Tuesday, October 11, 2011

Your not-so-public government

A reporter recently wanted to call the Public Affairs staff of the Department of Homeland Security but the agency would not give him the phone numbers.

Prince Albert II of Monaco.

So the reporter, Andrew Medici of Federal News, filed a Freedom of Information Act request. Again, Homeland Security refused to give out the numbers, this time citing a part of the law that protects federal workers against "unwarranted invasion of personal privacy."  Note that he was simply asking for the work numbers.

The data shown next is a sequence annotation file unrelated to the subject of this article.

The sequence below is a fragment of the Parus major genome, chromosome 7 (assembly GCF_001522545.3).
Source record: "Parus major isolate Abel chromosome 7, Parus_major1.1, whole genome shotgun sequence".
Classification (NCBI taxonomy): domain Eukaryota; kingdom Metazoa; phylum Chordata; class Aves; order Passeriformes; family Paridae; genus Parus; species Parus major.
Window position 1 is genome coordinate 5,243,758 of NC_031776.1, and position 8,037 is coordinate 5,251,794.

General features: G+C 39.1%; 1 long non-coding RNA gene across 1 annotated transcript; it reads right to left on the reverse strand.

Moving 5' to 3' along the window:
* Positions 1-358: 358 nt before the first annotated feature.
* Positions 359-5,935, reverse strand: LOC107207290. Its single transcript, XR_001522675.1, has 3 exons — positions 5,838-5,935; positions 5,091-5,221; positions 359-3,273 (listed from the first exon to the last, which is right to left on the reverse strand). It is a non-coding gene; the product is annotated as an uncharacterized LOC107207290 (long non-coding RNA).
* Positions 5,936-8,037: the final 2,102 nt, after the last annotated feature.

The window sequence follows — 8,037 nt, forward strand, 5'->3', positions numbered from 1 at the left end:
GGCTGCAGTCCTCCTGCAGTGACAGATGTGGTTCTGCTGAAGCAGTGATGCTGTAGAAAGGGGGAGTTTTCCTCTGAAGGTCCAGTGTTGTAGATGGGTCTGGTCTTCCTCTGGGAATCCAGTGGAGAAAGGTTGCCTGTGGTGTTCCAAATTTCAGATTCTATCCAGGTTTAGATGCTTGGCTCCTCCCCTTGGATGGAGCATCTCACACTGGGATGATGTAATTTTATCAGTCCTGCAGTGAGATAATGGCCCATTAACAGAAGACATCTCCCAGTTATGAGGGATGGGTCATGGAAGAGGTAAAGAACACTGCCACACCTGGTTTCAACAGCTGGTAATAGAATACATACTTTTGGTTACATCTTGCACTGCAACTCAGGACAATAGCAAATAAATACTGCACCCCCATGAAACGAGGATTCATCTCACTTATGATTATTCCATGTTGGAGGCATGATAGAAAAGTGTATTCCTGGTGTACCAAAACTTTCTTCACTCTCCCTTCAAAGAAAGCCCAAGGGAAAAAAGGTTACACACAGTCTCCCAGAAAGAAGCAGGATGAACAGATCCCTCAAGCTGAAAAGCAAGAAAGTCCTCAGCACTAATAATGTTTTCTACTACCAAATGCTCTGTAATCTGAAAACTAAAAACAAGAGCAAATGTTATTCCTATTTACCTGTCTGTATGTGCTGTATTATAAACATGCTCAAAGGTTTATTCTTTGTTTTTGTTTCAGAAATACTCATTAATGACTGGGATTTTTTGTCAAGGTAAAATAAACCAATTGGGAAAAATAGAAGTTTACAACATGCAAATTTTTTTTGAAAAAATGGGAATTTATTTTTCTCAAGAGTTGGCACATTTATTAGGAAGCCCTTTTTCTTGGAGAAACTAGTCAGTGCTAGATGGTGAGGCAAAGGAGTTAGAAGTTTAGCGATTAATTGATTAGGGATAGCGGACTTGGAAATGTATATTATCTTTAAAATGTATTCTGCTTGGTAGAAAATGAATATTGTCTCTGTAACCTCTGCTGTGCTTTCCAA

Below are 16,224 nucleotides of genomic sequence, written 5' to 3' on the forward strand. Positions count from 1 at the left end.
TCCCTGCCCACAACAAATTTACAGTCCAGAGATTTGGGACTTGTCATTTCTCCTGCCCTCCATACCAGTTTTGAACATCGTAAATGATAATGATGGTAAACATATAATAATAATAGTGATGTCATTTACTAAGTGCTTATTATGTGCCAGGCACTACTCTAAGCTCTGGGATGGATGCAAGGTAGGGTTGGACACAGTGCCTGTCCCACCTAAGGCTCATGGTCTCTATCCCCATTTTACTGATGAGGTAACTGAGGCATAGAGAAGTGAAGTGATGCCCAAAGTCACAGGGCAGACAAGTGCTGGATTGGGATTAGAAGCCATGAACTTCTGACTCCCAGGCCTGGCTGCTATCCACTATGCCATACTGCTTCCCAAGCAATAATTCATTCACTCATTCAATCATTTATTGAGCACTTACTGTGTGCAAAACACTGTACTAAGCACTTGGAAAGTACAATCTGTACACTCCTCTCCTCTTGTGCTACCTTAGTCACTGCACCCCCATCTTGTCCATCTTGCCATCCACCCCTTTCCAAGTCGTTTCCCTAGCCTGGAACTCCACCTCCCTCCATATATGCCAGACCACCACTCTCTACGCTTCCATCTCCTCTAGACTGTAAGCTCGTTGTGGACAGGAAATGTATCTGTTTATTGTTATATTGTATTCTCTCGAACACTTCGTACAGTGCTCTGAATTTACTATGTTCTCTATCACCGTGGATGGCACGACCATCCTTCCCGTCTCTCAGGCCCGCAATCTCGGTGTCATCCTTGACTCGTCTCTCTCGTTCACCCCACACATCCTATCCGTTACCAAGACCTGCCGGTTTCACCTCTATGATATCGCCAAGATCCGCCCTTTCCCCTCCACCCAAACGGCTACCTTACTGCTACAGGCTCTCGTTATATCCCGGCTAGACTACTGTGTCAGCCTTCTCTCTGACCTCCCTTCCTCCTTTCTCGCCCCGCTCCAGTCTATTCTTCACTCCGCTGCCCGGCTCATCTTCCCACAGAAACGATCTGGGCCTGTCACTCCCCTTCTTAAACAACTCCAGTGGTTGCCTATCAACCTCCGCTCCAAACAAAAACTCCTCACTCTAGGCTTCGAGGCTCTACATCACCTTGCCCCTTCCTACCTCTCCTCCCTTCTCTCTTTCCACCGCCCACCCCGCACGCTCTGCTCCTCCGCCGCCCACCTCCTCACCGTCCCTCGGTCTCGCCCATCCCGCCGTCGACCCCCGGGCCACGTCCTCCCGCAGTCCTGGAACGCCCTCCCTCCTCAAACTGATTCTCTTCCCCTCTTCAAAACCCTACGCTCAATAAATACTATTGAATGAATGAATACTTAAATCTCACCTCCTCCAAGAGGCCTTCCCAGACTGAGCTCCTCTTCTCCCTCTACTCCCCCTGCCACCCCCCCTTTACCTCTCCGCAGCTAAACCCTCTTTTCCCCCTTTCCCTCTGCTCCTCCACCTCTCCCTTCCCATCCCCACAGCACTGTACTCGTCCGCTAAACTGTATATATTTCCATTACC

See Medici's story here.

I have a hard time imagining why any work phone numbers for public employees should be kept secret, much less those for workers in public affairs.  What are they afraid of? That a taxpayer will call up and – gasp! – ask a question?  

But wait, you say, what if terrorists get a hold of those numbers?  Well, OK, what if? What are they going to do, call up and ask, "Do you have Prince Albert in a can?"

Of course, since this is the Department of Homeland Security, it's possible they do have Prince Albert in a can.

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